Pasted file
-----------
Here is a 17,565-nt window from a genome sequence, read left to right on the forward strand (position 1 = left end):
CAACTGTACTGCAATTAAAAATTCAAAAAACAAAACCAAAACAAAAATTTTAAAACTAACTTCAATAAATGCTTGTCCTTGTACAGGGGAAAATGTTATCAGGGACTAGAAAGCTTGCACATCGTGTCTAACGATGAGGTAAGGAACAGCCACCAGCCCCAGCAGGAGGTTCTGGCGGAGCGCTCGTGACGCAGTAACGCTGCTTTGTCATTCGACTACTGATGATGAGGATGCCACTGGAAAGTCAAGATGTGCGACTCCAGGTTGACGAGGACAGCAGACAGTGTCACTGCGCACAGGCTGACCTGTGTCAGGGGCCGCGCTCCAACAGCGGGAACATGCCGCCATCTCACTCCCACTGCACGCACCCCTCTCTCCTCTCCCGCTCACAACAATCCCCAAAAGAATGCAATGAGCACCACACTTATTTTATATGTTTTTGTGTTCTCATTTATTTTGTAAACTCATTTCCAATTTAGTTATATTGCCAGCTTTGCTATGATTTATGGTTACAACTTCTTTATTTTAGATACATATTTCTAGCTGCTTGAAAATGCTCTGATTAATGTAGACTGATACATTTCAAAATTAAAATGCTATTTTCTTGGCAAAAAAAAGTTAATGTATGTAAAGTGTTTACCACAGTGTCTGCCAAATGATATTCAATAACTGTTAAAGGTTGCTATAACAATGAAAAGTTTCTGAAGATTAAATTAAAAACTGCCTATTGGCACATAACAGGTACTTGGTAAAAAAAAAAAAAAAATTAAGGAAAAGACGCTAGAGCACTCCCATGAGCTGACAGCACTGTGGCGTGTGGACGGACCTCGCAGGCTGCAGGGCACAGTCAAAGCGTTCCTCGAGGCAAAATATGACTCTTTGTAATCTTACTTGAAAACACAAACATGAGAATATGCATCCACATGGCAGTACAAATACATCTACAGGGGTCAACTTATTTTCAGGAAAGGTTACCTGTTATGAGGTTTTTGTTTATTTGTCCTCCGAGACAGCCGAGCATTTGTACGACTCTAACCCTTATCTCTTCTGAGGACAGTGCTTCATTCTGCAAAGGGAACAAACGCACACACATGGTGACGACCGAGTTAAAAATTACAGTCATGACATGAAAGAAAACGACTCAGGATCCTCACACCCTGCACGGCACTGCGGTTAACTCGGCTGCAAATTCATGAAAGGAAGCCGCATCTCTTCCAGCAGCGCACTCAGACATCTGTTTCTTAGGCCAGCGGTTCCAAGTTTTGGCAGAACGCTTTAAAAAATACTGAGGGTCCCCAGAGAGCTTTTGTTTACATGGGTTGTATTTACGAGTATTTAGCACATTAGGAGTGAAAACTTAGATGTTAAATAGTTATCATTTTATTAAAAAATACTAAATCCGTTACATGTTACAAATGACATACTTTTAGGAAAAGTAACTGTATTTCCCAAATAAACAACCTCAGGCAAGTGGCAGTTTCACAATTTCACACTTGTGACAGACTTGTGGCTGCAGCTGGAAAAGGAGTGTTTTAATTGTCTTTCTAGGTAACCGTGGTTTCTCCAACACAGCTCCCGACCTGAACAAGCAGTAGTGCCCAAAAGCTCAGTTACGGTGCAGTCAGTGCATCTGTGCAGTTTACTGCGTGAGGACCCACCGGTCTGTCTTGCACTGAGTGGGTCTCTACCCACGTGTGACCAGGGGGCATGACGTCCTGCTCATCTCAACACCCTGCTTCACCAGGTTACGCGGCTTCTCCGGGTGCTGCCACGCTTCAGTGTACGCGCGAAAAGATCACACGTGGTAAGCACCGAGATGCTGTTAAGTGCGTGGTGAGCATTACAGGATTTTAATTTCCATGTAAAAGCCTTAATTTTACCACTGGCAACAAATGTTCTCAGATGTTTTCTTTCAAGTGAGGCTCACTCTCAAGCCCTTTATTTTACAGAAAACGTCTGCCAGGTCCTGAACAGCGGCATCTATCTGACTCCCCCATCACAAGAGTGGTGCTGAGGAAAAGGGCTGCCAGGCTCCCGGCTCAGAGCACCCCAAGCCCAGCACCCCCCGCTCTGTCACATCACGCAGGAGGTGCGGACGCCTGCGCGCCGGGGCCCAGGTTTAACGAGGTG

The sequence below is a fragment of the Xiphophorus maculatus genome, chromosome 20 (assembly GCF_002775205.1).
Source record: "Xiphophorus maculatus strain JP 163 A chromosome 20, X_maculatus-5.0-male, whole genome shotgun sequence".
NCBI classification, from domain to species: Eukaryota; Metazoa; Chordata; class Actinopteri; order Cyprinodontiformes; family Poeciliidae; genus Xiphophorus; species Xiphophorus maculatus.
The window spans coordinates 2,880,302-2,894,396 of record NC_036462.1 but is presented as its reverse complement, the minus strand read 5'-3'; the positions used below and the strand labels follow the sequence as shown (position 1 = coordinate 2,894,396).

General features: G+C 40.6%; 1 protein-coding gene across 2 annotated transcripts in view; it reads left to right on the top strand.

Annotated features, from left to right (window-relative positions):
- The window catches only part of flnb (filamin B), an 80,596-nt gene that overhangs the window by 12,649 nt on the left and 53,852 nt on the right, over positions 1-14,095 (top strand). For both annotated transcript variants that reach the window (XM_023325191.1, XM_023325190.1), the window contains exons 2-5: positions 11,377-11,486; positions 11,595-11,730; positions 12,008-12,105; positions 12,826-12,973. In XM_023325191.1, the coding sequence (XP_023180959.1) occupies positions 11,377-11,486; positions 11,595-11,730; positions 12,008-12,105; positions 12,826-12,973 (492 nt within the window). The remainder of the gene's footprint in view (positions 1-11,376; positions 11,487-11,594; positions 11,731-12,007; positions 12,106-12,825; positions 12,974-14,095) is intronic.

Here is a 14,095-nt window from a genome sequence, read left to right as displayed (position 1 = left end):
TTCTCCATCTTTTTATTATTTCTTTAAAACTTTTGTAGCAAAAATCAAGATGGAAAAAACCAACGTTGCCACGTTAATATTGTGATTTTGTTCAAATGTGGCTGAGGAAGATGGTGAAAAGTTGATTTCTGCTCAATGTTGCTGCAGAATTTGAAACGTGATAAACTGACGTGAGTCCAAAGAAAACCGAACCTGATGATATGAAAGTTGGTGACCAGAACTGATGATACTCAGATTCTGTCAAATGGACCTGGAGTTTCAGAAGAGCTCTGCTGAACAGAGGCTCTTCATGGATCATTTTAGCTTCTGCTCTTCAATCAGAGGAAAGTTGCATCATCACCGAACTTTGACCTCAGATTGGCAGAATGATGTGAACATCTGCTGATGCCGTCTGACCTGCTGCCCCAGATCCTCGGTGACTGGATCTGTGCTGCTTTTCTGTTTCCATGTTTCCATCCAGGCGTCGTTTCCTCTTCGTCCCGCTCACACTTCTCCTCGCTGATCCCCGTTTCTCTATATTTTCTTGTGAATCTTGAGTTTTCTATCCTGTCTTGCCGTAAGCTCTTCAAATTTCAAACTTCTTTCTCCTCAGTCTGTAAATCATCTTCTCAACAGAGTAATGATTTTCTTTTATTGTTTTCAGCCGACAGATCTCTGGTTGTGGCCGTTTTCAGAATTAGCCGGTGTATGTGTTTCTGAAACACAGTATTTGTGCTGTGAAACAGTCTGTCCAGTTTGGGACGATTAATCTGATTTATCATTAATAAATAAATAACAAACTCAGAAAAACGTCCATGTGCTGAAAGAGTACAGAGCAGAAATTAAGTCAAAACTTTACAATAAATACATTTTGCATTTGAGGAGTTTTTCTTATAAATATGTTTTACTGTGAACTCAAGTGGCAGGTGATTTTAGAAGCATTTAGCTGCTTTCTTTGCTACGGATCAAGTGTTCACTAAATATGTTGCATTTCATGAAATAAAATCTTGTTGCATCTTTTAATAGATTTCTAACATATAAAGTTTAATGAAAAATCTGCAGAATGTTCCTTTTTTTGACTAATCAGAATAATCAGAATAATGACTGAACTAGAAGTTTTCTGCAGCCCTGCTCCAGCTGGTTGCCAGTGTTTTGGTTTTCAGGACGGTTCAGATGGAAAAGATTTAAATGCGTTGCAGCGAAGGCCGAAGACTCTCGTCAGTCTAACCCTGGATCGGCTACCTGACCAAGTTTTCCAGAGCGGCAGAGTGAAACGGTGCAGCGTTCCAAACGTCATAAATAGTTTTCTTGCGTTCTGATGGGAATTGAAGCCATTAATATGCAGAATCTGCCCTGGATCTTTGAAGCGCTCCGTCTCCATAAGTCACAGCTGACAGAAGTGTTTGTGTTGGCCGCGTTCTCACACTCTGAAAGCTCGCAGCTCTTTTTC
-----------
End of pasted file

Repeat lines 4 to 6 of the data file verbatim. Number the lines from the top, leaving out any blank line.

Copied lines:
Source record: "Xiphophorus maculatus strain JP 163 A chromosome 20, X_maculatus-5.0-male, whole genome shotgun sequence".
NCBI classification, from domain to species: Eukaryota; Metazoa; Chordata; class Actinopteri; order Cyprinodontiformes; family Poeciliidae; genus Xiphophorus; species Xiphophorus maculatus.
The window spans coordinates 2,880,302-2,894,396 of record NC_036462.1 but is presented as its reverse complement, the minus strand read 5'-3'; the positions used below and the strand labels follow the sequence as shown (position 1 = coordinate 2,894,396).